18-19 August 2006
1930 Duesenberg Model J Sport Berline
- Chassis no. J287
Sold for $1,650,000
Coachwork by Murphy, Inc, Pasadena, California
265bhp, 420 cu. in. four valves per cylinder twin overhead camshaft inline eight-cylinder, three-speed transmission, leaf spring and beam axle front suspension, leaf spring and live axle rear suspension and vacuum-assisted four-wheel hydraulically-actuated drum brakes. Wheelbase: 153"
The Model J Duesenberg has long been regarded as the most outstanding example of design and engineering of the classic era. Introduced in 1928, trading was halted on the New York Stock exchange for the announcement. At $8,500 for the chassis alone, it was by far the most expensive car in America. Few would argue that the car’s features did not support its price. Indeed, the Model J’s specifications sound current today: double overhead camshafts, four valves per cylinder, power hydraulic brakes and 265hp in naturally aspirated form.
The story of the Model J begins in 1925, when Errett Lobban Cord added the Duesenberg Motors Company to his rapidly growing enterprise, the Auburn Automobile Company.
Cord’s vision was to create an automobile that would surpass the great marques of Europe and America. Cadillac, Isotta Fraschini, Bugatti, Rolls-Royce, and Hispano-Suiza were his targets and Duesenberg was his chosen instrument. He presented Fred Duesenberg with the opportunity to create the greatest car in the world, and Fred obliged with the
Duesenberg Model J.
The Duesenberg Model J’s introduction on December 1, 1928 at the New York Auto Salon was front page news. The combination of the Duesenberg reputation with the Model J’s grand concept and execution made it the star of the show and the year. Duesenberg ordered enough components to build 500 Model Js while development continued for six months after the Model J’s introduction to ensure its close approximation of perfection. The first customer delivery came in May 1929, barely five months before Black Tuesday.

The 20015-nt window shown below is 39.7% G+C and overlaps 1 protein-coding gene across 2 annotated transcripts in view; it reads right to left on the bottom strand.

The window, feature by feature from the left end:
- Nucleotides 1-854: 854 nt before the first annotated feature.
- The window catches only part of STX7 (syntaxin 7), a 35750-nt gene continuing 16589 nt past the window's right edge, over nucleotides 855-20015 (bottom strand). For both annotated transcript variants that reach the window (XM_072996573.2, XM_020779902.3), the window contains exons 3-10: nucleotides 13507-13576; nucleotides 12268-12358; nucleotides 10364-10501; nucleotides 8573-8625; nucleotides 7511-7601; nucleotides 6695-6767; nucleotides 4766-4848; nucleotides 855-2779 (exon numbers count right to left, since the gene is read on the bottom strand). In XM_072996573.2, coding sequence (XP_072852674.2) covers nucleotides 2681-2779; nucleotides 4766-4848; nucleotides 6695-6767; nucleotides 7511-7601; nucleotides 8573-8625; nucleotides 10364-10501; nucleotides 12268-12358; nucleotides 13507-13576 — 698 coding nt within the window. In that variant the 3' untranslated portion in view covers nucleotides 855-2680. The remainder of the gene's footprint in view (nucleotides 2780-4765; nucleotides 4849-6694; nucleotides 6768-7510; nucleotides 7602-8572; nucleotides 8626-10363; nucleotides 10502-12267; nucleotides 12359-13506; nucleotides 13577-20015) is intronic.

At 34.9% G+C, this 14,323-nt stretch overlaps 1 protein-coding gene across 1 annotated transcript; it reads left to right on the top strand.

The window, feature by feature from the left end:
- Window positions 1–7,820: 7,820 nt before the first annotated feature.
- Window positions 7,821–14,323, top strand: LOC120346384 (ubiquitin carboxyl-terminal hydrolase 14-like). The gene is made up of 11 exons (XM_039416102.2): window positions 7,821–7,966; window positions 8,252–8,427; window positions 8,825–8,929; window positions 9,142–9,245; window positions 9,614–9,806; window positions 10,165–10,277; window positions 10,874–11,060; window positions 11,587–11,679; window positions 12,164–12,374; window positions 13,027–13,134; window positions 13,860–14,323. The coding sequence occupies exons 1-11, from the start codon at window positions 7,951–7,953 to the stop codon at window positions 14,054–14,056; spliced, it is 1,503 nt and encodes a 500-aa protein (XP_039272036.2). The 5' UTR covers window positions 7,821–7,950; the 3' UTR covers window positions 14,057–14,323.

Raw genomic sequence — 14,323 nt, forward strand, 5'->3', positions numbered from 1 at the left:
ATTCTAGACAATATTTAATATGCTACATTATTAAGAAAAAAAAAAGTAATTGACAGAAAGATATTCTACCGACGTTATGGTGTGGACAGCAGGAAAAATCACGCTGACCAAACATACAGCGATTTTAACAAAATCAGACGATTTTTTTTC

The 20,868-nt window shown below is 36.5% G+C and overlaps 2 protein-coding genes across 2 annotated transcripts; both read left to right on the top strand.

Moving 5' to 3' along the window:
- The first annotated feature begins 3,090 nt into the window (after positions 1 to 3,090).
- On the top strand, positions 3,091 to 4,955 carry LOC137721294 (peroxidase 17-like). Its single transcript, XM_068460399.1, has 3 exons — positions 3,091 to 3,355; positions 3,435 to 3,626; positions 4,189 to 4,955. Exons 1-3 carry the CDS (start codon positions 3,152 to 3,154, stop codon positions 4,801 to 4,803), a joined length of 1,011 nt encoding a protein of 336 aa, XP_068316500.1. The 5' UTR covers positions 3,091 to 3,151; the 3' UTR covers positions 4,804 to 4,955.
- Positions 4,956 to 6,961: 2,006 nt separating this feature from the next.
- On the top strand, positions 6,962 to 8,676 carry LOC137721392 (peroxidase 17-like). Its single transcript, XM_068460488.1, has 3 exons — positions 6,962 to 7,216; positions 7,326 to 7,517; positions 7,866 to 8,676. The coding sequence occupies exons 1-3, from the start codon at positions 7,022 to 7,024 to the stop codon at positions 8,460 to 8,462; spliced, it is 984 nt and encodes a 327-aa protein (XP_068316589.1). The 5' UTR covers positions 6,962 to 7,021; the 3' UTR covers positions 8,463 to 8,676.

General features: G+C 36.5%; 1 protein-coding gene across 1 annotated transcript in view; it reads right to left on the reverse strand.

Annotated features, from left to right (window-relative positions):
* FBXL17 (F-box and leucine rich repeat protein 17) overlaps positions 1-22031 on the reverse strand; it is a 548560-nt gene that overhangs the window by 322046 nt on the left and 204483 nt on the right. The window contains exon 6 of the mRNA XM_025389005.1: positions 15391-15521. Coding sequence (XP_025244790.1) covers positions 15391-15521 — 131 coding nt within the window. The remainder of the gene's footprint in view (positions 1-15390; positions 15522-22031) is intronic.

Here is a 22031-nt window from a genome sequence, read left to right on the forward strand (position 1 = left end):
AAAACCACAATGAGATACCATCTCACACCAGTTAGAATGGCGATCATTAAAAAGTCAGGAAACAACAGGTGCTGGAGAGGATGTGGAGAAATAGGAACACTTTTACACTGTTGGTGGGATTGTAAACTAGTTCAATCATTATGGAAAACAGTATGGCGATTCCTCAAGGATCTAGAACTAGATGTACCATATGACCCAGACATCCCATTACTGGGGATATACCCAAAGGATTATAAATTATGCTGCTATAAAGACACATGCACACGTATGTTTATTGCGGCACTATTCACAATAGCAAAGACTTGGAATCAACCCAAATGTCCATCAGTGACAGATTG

The effect of the Duesenberg J on America cannot be minimized. Even in the misery of the Depression this paragon of power illustrated the continued existence of wealth and upper class. Duesenberg’s advertising became a benchmark, featuring the wealthy and privileged in opulent surroundings with only a single line of copy, “He drives a Duesenberg.” The outside exhaust pipes inspired generations of auto designers and remain, 60 years later, a symbol of power and performance. “She’s a real Duesy,” still means a slick, quick, smooth and desirable possession of the highest quality.
Duesenbergs were expensive cars, and only men or women of means could afford them. At a time when a perfectly good new family sedan could be purchased for $500 or so, a coachbuilt Duesenberg often cost $20,000 or more. If a full size sedan sells for $25,000 today, that is the equivalent of more than $1 million dollars now. Such extravagance was born of an era of unbridled capitalism – a time when a man with vision and ability could make, and keep, a fortune of staggering size.
These were the men who could afford the very best, and there was absolutely no doubt that when it came to automobiles, E. L. Cord’s magnificent Duesenberg was the best that money could buy. And as we will see, George Whittell, Jr. was a man who was accustomed to nothing less.